Today’s Reader Question:
I work for a judge. Many times, when we meet, I have to record the conversation and listen to it again. This is because I am trying to take notes as he talks, and when he moves on to his next sentence/topic, I am still writing down notes from his prior sentence(s). Therefore, my notes are not always accurate.
My only option is to keep listening to the recordings (which typically last 30 minutes at a time) after our meetings, and compare my notes to our conversation.
Other than taking shorthand classes, is there a way to remember the conversations without having to review the recording?
It’s a really good question…one that I’ve tried to figure out myself over the last couple of years (similar situation).
Speed memory is very difficult, even for the best “memorizers” in the world.
A TV show I was recently on in Russia made it look like I memorized a huge amount of info in one quick take, but I actually got to review the information briefly (there’s no way I would risk doing it without review). See the clip here: https://www.youtube.com/watch?v=f-yM2wE3vEs&t=4s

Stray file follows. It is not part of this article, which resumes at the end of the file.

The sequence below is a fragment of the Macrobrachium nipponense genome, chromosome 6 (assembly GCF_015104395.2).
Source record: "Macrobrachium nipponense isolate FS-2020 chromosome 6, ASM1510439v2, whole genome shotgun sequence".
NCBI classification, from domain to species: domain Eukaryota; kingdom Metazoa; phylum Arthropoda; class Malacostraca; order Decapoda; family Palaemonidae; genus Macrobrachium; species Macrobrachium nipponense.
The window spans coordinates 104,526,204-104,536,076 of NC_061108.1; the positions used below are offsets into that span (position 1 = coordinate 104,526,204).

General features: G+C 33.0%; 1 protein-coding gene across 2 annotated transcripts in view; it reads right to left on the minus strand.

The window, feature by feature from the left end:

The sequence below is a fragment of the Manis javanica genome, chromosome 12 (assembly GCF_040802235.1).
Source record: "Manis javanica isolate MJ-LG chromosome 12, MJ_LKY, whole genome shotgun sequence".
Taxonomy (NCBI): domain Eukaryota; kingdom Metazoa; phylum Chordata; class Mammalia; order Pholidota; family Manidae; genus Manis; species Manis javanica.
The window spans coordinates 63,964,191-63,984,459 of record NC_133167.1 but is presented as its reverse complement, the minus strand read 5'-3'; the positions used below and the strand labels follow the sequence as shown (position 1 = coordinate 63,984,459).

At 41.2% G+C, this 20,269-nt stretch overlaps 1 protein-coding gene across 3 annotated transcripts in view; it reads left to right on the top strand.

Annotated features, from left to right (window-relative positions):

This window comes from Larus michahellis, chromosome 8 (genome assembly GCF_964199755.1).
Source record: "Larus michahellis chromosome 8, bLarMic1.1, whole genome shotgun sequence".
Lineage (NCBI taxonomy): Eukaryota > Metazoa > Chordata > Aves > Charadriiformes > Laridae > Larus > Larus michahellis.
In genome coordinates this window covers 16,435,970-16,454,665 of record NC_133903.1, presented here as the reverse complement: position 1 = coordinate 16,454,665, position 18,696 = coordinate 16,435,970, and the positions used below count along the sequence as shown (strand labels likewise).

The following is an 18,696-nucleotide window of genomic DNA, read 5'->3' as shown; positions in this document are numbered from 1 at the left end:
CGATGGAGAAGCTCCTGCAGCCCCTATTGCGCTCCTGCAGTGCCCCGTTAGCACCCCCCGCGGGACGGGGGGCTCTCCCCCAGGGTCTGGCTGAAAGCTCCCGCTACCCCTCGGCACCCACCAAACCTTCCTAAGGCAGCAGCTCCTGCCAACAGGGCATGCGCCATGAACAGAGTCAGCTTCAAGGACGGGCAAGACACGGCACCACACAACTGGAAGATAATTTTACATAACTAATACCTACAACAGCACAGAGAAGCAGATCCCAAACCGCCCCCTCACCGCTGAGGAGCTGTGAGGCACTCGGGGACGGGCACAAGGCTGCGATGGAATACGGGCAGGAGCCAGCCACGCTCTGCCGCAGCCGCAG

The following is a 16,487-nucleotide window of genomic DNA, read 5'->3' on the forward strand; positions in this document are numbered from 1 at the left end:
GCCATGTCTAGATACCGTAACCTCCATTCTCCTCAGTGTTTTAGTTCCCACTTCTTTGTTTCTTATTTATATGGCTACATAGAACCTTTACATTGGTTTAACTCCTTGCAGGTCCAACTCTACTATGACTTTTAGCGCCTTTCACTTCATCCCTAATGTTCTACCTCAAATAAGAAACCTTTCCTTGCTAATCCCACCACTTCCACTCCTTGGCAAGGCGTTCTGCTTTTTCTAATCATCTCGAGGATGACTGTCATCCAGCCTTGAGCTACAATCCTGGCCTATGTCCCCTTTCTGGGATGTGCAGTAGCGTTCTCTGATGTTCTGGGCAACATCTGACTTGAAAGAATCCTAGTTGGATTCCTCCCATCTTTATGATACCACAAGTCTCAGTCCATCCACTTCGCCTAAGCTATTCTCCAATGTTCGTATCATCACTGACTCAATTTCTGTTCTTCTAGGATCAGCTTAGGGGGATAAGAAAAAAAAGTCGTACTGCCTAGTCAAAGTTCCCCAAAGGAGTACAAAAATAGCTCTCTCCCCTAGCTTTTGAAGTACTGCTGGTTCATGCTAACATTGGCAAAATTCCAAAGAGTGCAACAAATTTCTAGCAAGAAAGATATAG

The truth is, even I would probably have to re-listen to your recording to be 80-100% accurate.
It’s also a catch 22.
-If you don’t take notes, you’ll be more present and will remember more right after, but if you don’t review quickly enough, you’ll forget A LOT more.
-When you take notes, you’re less present and more focused on writing, versus remembering.
Here’s what I would do:
- Take super brief notes (just writing 1-3 words for the main idea of each topic in the meeting) & spend more time just focused on listening to him (maybe even trying to come up with visual imagery for what he’s talking about)
- Immediately after the meeting, I’d either quickly reread your notes & write in the details for each point or I’d listen to the recording (at 2x or 3x speed to save time).
- The reason to do it immediately after is to actually save time. The information is the freshest in your mind right after the meeting, so reviewing it then will be faster (because you know most of it). If you were to wait few hours, or even a day or two to review, you’d be working much harder because a lot of that memory has naturally faded away.
It really just depends on how accurate you want to be. Review really is the only way to be fully accurate and to combat forgetfulness.
Do you want FREE mental performance & memory enhancement tips (from a USA Memory Champion…me!) sent to your email?
Then, enter your first name and email below!
Leave a Reply